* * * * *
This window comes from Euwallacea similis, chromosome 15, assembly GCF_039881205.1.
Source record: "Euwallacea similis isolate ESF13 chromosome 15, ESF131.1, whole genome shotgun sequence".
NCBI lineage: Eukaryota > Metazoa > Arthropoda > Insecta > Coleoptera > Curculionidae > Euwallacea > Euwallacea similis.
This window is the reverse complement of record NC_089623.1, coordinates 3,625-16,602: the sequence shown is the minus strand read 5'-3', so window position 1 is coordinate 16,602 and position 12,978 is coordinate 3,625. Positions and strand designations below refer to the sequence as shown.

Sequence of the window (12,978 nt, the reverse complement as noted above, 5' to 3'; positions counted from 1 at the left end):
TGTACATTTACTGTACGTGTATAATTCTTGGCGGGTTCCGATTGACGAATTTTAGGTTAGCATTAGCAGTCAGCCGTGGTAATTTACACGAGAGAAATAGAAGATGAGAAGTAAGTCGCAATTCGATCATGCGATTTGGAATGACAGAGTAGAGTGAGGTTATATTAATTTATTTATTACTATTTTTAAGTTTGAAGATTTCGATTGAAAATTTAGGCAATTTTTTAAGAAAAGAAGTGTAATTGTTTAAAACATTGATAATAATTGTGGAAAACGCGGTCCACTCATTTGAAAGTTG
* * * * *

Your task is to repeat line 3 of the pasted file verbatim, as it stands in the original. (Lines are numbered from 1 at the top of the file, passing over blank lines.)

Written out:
NCBI lineage: Eukaryota > Metazoa > Arthropoda > Insecta > Coleoptera > Curculionidae > Euwallacea > Euwallacea similis.